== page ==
The Mapping the Terrain study took place in two phases, in 2018-19 and 2019-20, and surveyed 40,227 people in 16 countries on a host of social emotional skills and values. In many of our partner countries Mapping the Terrain was the largest, most comprehensive, and in some cases first scientific inquiry into Social Emotional Education (SEE) ever conducted. As a research team coordinating this project in so many different contexts, we gave special attention to designing a sensitive research framework that could be adapted a bit in each country. Researchers who are considering their own work in these systems may benefit from some of our lessons learned:

  • Don’t assume that Muslim societies are the same; take the time to learn more about each unique socio political and educational context.
  • Build rapport with the research partners and make sure that they know the true aims of the empirical study and what will happen to the information gathered.
  • Access is key and sometimes may determine the ability to survey the whole populations. If you are not able to utilize random sampling, try to use a criterion within the selection boundaries you have.
  • Most partner countries do not have a protocol for human subject protection and consent. We used the US based online training and mandated all data coordinators to complete. We prepared a field manual with explanations on design, data collection and sampling, and most importantly information on not forcing any participant to take the survey.

With these contextual lessons in mind, the objectives of the empirical research were identified as follows:

  1. Share new knowledge that is evidence-based through surveying attitudes and

perceptions using quantitative research methods.

  1. Bring the voices of researchers, educators, and youths in Muslim societies to the academic arenas in the United States and other Western and non-Western countries.
  2. Explore sensitive measures of human development in Muslim communities.
  3. Build partners and local researchers’ capacities (for example, providing training on sampling methods and ethical use of human subjects).
  4. Utilize evidence-based knowledge accumulated as a resource for the reform of educational agendas in Muslim societies, thus contributing to the design and implementation of learning standards, policies, pedagogy, and curriculum.
  5. Highlight the critical role/s the values and skills play in promoting and increasing learning and academic achievement.

Broadly, we add a voice to the discourse of human development and holistic education beyond what is narrowly described by academic achievement data. Behind this test-driven paradigm are the same neoliberal forces flooding the education market in so many countries with one-size-fits-all policies and pro-market agendas driven by major funders and special interest groups (Carroll & Jarvis, 2015). The selection of the human development model to ground this study is a result of thorough reviews of the achievement literature and an in-depth investigation of models that take a more comprehensive and inclusive approach to reform.  The model we use highlights certain skills worthy of investment to benefit the psychosocial aspects of learning and wellbeing. Governments emphasizing only academic scores and standardized testing are losing the battle on the social, emotional, and values needed to guide youth and improve their lives (Kearns, 2010). Values in this study may be grouped into three sets of competencies identified as critical for transformation: (a) open-mindedness (constructs such as meaning making and problem solving), (b) responsibility (e.g., emotional regulation, self-efficacy), and (c) a sense of a collaborative collective (e.g., sense of belonging, collectivist orientation). Further values and competencies will be explored in greater depth in future briefs.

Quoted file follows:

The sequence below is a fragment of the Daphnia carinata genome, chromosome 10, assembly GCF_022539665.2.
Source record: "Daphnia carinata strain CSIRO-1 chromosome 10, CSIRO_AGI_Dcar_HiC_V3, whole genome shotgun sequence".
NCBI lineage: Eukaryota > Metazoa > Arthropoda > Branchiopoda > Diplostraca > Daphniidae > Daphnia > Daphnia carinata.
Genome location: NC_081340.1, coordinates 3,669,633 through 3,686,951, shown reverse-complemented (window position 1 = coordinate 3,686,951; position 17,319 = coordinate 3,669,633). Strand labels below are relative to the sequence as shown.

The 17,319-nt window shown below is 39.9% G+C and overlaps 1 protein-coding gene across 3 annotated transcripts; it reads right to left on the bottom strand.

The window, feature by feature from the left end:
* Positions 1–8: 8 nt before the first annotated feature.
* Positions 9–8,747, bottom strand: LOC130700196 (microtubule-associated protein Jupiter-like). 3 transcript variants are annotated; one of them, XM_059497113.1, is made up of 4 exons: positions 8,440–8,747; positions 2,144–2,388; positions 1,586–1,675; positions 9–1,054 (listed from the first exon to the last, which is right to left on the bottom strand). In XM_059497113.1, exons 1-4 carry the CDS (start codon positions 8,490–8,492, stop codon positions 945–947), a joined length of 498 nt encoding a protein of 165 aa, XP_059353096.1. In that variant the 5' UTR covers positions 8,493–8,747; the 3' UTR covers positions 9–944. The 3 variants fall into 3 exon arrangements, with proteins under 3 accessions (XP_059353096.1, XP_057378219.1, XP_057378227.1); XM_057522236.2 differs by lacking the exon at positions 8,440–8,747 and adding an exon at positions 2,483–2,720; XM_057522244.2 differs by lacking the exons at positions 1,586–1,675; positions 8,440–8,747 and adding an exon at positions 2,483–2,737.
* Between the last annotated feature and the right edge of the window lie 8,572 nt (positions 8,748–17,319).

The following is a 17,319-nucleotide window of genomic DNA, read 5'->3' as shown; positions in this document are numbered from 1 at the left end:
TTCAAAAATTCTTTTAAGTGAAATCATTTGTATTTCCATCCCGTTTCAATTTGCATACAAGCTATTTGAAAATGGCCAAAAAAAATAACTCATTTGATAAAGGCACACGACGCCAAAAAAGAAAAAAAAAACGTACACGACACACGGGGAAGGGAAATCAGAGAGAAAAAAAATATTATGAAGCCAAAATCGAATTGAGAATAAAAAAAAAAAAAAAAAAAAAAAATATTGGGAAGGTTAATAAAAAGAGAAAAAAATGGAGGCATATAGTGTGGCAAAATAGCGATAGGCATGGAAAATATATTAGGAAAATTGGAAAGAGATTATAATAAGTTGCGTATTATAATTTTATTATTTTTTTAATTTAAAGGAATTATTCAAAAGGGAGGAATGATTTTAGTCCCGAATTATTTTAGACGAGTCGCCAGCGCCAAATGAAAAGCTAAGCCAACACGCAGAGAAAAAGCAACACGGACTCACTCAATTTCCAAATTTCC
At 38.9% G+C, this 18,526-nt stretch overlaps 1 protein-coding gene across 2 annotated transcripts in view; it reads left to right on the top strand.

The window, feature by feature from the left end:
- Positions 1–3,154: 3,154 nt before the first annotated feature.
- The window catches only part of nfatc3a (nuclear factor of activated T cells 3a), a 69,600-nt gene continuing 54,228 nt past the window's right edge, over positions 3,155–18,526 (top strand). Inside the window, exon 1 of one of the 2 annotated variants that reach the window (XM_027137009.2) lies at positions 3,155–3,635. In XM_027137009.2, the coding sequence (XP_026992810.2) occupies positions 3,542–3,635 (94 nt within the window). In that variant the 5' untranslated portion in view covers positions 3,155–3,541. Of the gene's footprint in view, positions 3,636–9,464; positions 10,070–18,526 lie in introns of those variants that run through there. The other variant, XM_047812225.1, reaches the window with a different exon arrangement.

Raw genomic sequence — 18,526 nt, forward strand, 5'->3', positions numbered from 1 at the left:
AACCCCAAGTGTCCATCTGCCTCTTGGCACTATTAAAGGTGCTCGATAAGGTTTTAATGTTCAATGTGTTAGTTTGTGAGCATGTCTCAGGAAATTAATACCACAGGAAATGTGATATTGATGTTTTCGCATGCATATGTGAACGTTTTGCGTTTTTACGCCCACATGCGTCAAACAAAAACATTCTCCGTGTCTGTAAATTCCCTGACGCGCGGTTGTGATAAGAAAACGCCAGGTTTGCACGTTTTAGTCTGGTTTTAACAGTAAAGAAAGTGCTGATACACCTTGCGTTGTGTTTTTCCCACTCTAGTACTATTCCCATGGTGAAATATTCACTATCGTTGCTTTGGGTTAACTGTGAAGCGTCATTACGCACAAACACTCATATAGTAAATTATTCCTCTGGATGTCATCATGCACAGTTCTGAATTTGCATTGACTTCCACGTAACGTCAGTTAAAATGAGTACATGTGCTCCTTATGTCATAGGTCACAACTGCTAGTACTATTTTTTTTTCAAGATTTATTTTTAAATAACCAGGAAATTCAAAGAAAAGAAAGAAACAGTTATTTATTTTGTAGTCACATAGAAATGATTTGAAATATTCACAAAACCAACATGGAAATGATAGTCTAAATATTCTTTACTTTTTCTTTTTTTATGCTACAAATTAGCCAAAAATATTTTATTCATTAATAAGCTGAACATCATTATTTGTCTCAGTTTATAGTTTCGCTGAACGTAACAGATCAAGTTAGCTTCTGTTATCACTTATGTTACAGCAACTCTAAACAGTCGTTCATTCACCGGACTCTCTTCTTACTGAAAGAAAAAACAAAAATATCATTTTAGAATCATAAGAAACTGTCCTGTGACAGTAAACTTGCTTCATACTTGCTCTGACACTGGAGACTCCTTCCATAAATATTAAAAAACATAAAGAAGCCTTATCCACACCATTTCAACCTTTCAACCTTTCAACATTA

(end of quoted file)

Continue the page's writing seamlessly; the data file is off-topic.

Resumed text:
Sampling and Measurement

We examined the demographic variables of our respondents and built three Structural Equation Models (SEM) to analyze our data. On all three models, measure reliabilities were high, suggesting well performing translations and adaptation of the scales in the target Muslim societies. There were no significant differences on the constructs based on demographic variables such as gender and age. This study sampled mostly youth who are younger than 18

(56%). The next largest age group of students were young adults aged 18–24 (28%). Among the adults, the participating sample is highly educated, with most schoolteachers (72%) holding a bachelor’s or master’s degree and most university instructors (75%) holding master’s or doctoral degrees.

Of special interest within the SEM model is the result on the individualistic versus collectivistic measure which suggest that the participants in all groups and all countries tended toward a collective rather than an individualistic orientation, with the secondary students and teachers having slightly higher scores than the university students and instructors. This confirms the assumption that non-Western societies (at least in our sample) are more collective. Further research is needed to understand this cultural construct and ways it may be expressed or promoted. For more information on the SEM models, reliability measures, and limitations please see the full report.

As this work continues, we hope that you will engage with us in thinking through the implications of this research. You can do that by responding to this email with any thoughts, by following us on Instagram (@iiit_insta) and Twitter (@iiitfriends), and by forwarding this message to anyone in your life who might find it interesting.

Thank you and all the best,

Alex Koenig,

Non-Resident Fellow in Human Development and Education Policy

The Advancing Education in Muslim Societies (AEMS) Team

The International Institute of Islamic Thought